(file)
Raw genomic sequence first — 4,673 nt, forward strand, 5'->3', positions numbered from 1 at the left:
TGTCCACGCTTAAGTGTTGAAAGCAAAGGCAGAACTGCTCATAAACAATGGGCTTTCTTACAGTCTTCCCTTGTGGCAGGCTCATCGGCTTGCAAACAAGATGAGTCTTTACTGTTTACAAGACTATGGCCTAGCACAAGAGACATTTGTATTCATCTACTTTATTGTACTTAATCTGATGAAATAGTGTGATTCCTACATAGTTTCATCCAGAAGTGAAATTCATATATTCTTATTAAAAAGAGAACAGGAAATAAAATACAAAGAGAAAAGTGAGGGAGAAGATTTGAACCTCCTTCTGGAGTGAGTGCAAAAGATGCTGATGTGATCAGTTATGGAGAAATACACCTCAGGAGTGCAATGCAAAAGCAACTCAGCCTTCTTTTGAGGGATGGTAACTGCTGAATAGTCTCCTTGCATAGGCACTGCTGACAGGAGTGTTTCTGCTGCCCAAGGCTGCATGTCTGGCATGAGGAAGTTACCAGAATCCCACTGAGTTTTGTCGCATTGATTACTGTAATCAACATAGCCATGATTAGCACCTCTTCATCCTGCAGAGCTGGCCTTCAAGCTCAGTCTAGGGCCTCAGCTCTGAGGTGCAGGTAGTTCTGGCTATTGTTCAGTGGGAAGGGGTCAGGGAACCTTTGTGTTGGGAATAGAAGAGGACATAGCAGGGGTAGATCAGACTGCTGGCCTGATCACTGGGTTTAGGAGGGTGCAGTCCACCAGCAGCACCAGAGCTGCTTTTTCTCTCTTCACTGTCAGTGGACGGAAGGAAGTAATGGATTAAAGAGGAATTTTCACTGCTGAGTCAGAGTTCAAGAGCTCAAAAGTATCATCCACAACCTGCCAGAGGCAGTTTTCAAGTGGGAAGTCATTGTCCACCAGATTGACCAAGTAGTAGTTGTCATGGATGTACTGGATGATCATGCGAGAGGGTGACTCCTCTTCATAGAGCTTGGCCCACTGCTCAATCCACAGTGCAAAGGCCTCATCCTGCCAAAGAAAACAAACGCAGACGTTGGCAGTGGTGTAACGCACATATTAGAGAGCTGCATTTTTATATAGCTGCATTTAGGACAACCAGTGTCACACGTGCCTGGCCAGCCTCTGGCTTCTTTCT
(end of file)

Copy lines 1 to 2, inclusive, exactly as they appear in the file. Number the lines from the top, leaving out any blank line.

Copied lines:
Raw genomic sequence first — 4,673 nt, forward strand, 5'->3', positions numbered from 1 at the left:
TGTCCACGCTTAAGTGTTGAAAGCAAAGGCAGAACTGCTCATAAACAATGGGCTTTCTTACAGTCTTCCCTTGTGGCAGGCTCATCGGCTTGCAAACAAGATGAGTCTTTACTGTTTACAAGACTATGGCCTAGCACAAGAGACATTTGTATTCATCTACTTTATTGTACTTAATCTGATGAAATAGTGTGATTCCTACATAGTTTCATCCAGAAGTGAAATTCATATATTCTTATTAAAAAGAGAACAGGAAATAAAATACAAAGAGAAAAGTGAGGGAGAAGATTTGAACCTCCTTCTGGAGTGAGTGCAAAAGATGCTGATGTGATCAGTTATGGAGAAATACACCTCAGGAGTGCAATGCAAAAGCAACTCAGCCTTCTTTTGAGGGATGGTAACTGCTGAATAGTCTCCTTGCATAGGCACTGCTGACAGGAGTGTTTCTGCTGCCCAAGGCTGCATGTCTGGCATGAGGAAGTTACCAGAATCCCACTGAGTTTTGTCGCATTGATTACTGTAATCAACATAGCCATGATTAGCACCTCTTCATCCTGCAGAGCTGGCCTTCAAGCTCAGTCTAGGGCCTCAGCTCTGAGGTGCAGGTAGTTCTGGCTATTGTTCAGTGGGAAGGGGTCAGGGAACCTTTGTGTTGGGAATAGAAGAGGACATAGCAGGGGTAGATCAGACTGCTGGCCTGATCACTGGGTTTAGGAGGGTGCAGTCCACCAGCAGCACCAGAGCTGCTTTTTCTCTCTTCACTGTCAGTGGACGGAAGGAAGTAATGGATTAAAGAGGAATTTTCACTGCTGAGTCAGAGTTCAAGAGCTCAAAAGTATCATCCACAACCTGCCAGAGGCAGTTTTCAAGTGGGAAGTCATTGTCCACCAGATTGACCAAGTAGTAGTTGTCATGGATGTACTGGATGATCATGCGAGAGGGTGACTCCTCTTCATAGAGCTTGGCCCACTGCTCAATCCACAGTGCAAAGGCCTCATCCTGCCAAAGAAAACAAACGCAGACGTTGGCAGTGGTGTAACGCACATATTAGAGAGCTGCATTTTTATATAGCTGCATTTAGGACAACCAGTGTCACACGTGCCTGGCCAGCCTCTGGCTTCTTTCT